February 10-12 1983 - 10 to 20 inches of snow in a large portion of Virginia with up to 30 inches of snow in northern portions of the state. The storm established 24 hour snowfall records at Roanoke... Lynchburg...and Richmond.

March 1-2 1980 - a true blizzard in portions of southeastern Virginia with 12 to 20 inches of snow. Strong winds resulted in snow drifts up to 8 feet high.

February 18-19 1979 - this storm known as "the presidents day storm" dumped 6 to 15 inches of snow in much of Virginia with up to 20 inches of snow in northern portions of the state. Nearly 12 inches of snow occurred in Richmond with 8 inches in Norfolk.

March 5-8 1962 - 10 to 24 inches of snow in many interior portions of Virginia.

Being prepared means making good decisions based on information contained in statements and forecasts from the National Weather Service. The key is to know what to do in advance. If a winter storm like what occurred in 1993 or 1996 was predicted to hit Virginia in two days...what would you do between now and when the storm arrives to get ready? You should make sure you have enough food...water and medication for several days. You also need to be prepared for the loss of power and/or heat. More on winter preparedness for the home in friday's statement.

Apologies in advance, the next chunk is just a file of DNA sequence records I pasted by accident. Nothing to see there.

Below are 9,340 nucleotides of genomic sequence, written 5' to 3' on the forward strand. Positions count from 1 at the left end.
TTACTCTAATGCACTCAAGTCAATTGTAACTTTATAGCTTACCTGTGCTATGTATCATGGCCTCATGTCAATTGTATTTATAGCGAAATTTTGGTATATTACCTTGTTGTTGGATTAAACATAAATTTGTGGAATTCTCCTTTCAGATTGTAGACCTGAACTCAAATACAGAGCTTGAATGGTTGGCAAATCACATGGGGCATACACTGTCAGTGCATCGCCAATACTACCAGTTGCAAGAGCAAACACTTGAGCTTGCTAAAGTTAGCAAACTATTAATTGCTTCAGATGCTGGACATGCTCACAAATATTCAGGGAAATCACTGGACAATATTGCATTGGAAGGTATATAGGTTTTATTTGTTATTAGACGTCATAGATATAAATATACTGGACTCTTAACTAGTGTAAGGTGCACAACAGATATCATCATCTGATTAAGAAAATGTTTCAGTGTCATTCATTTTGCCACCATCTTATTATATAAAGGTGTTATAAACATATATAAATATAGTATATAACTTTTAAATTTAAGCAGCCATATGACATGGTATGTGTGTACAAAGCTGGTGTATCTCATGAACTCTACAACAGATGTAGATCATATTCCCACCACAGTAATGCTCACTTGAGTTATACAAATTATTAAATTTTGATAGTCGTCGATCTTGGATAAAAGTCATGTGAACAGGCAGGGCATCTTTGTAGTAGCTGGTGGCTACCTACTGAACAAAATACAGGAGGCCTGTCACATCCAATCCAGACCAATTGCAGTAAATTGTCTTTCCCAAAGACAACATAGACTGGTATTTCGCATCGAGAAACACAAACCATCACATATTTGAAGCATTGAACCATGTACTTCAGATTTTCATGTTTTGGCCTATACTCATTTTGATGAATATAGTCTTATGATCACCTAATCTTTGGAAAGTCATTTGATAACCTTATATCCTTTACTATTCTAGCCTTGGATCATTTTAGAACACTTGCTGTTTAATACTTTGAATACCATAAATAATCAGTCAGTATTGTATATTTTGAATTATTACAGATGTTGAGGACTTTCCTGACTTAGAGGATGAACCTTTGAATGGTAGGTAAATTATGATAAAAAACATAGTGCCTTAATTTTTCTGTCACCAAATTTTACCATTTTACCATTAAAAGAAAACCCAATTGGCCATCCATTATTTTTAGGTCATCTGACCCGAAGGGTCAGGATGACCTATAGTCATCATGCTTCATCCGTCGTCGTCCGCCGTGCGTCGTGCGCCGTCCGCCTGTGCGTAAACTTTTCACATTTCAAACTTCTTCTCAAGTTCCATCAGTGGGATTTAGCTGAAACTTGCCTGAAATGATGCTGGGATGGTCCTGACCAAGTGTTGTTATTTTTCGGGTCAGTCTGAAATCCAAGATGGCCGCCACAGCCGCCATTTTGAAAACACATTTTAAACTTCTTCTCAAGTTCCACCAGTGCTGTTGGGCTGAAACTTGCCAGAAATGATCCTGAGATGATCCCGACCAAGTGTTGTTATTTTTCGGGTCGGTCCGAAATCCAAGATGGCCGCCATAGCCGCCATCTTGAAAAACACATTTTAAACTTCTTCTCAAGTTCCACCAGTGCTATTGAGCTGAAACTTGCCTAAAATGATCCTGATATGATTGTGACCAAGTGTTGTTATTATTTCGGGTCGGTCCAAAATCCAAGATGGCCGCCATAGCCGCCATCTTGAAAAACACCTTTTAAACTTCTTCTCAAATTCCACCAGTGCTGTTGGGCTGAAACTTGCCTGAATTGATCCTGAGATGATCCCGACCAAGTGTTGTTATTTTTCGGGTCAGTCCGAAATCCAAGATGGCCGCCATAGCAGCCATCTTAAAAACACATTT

Below is a link to the NOAA winter outlook for 2014-15.


Additional information on winter weather preparedness can be obtained on-line through the Virginia department of emergency management home Page. The url is (in lower case):


In addition...the ready Virginia and ready North Carolina web sites haves been developed to aid virginians and north carolinians in their overall disaster preparedness. The urls are:

http://www.Vaemergency.Gov/readyvirginia /English version/ http://www.Vaemergency.Gov/listovirginia /Spanish version/ http://readync.Org/ /English version/ http://listonc.Org/ /Spanish version/

Up-to-date weather information is also available on-line from the following National Weather Service sites (all urls in lower case):

NWS Wakefield - http://weather.Gov/akq NWS Sterling - http://weather.Gov/lwx NWS Blacksburg - http://weather.Gov/rnk NWS Charleston WV - http://weather.Gov/rlx NWS Morristown TN - http://weather.Gov/mrx NWS Raleigh NC - http://weather.Gov/rah

National Weather Service winter weather awareness home Page -


Bill sammler warning coordination meteorologist NOAA/National Weather Service Wakefield VA